Traditional approaches to data governance are becoming obsolete

Saul Judah, VP Analyst at Gartner talks about the traditional model that fails to deliver the flexibility digital organizations need; the new one allows you to tailor your governance style to the business context.

Unprecedented disruptions, such as the COVID-19 pandemic or political and economic conflict, expose enterprise fragility and demonstrate that being robust or resilient, while vital, is not enough.

“Responding to varying levels of uncertainty in today’s world requires speed and agility, and traditional approaches to data governance are becoming obsolete,” says Judah. “A typical ‘one-size-fits-all,’ command-and-control-based IT governance capability has neither the scope nor the agility to meet the needs of digital business.”

Data and analytics governance specifies decision rights and accountability to ensure appropriate behavior as organizations seek to value, create, consume, and control their data, analytics and information assets. It’s critical to link data governance to overall business strategy and to anchor it to those data and analytics (D&A) assets that organizational stakeholders consider critical.

But whether D&A governance initiatives are IT-led or business-led, they are falling well short of expectations. In a Gartner D&A governance survey conducted in 2021, 61% of respondents said their governance objectives included optimization of data for business processes and productivity, but only 42% of that group believed that they were on track to meet that goal.

Adaptive governance enables flexible and nimble decision-making processes that help an organization respond quickly to opportunities, while continuously addressing investments, risk and value.

Our analysts estimate that through 2025, 80% of organizations seeking to scale digital business will fail because they do not take a modern approach to data governance.

How to start adaptive governance
Before implementing an adaptive data governance strategy, three steps are required:

  1. Define a clear set of adaptive data governance principles. For example: treating information assets in accordance with their value and sensitivity by partnering with business stakeholders and enterprise leaders. Align principles with your organization’s dynamics, culture and leadership style.
  2. Establish accountability decision rights across organizational areas, such as business operations, data and technology teams, and analytics centers of excellence, and assign their role in achieving specific business outcomes.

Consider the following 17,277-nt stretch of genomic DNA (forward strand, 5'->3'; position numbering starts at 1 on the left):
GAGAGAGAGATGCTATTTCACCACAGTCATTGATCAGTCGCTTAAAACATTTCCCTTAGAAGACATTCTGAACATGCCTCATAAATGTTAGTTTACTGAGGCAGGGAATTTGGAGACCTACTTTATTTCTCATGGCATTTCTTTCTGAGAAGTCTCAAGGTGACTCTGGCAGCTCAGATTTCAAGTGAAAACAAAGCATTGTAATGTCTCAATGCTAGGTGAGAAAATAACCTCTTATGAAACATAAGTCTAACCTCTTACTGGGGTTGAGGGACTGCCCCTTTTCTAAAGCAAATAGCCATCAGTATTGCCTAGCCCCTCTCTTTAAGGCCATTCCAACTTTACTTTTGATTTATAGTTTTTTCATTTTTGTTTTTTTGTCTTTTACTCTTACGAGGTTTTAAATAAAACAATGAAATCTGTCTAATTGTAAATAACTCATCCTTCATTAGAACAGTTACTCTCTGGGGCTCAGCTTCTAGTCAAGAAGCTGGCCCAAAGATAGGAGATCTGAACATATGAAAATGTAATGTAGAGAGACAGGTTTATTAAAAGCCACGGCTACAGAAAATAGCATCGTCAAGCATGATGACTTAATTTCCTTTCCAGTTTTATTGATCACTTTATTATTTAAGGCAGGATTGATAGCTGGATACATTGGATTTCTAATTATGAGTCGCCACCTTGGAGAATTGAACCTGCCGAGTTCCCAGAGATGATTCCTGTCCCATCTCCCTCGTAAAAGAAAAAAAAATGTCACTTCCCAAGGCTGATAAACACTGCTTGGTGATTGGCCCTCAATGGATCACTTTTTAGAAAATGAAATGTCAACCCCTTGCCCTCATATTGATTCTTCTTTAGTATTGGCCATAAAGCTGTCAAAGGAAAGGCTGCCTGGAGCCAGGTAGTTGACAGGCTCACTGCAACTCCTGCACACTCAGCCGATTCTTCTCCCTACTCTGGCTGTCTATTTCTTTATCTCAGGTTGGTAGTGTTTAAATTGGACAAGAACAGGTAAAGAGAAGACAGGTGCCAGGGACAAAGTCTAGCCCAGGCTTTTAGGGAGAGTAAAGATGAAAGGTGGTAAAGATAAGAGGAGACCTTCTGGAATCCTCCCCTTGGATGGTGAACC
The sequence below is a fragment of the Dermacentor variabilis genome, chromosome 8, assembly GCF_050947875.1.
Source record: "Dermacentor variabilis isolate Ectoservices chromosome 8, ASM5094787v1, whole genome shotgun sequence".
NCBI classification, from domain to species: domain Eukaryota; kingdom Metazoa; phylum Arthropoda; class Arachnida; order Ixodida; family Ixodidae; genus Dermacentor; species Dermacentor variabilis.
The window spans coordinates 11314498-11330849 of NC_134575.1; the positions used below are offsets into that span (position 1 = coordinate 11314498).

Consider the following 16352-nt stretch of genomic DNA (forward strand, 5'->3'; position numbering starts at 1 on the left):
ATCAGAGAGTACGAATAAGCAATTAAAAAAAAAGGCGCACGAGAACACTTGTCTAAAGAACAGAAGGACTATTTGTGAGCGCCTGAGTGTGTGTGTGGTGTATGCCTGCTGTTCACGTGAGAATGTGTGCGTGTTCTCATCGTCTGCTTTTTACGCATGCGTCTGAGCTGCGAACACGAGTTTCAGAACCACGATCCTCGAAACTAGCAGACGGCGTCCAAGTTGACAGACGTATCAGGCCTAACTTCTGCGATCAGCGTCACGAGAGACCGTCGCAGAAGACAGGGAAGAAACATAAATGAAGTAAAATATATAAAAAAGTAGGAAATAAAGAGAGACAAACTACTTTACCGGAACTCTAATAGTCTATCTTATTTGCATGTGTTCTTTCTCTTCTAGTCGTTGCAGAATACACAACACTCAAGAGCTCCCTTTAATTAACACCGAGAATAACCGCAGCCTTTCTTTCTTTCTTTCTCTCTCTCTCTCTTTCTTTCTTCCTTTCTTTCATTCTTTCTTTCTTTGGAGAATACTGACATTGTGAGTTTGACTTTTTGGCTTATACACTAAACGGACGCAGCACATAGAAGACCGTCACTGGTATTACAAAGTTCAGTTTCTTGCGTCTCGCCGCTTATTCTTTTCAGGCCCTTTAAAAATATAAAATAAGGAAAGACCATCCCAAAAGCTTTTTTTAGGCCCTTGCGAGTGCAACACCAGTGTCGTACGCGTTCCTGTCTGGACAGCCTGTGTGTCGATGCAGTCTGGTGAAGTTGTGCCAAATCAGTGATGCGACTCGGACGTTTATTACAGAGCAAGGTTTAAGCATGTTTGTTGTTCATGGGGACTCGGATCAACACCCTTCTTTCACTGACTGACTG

3. Apply the right adaptive governance style to your business scenario, so that the correct levels of governance oversight and governance instruments are used to achieve your business outcomes.
  4. Sustain adaptive governance by basing your governance operating model on it. Ensure that the impact of data and analytics governance decisions is understood across the organization.

Adaptive data governance includes multiple styles
Using adaptive governance or a multistyle approach means that business and IT leaders can use one or a combination of four governance styles to meet the demands of existing use cases, as well as the emerging requirements of digital business.

  1. Control: When making decisions according to rules, policies, standards and directives, think master data management (MDM) or compliance with requirements such as GDPR.
  2. Outcomes: When trying to achieve business outcomes while balancing risk, return and performance on investments.
  3. Agility: When empowering roles and teams with authority to make distributed and/or mandated decisions that create value for their stakeholders.
  4. Autonomous: When decisions are made in real time by people and “things.” In gas fracking, for example, prescriptive analytics uses real-time data to make governance decisions based on economic algorithms.

Moving to adaptive governance takes time
The shift from a single-style governance approach to adaptive governance cannot happen overnight. “It requires planning and coordination with business stakeholders — both internal and external,” says Judah. “Maturity is also key. Unless an organization is mature enough to undertake adaptive governance, they shouldn’t.” To succeed, you will likely need to reassess your organization’s D&A strategy, employ careful design and testing, and invest in skills and competencies, such as operating your data governance in an open and transparent manner.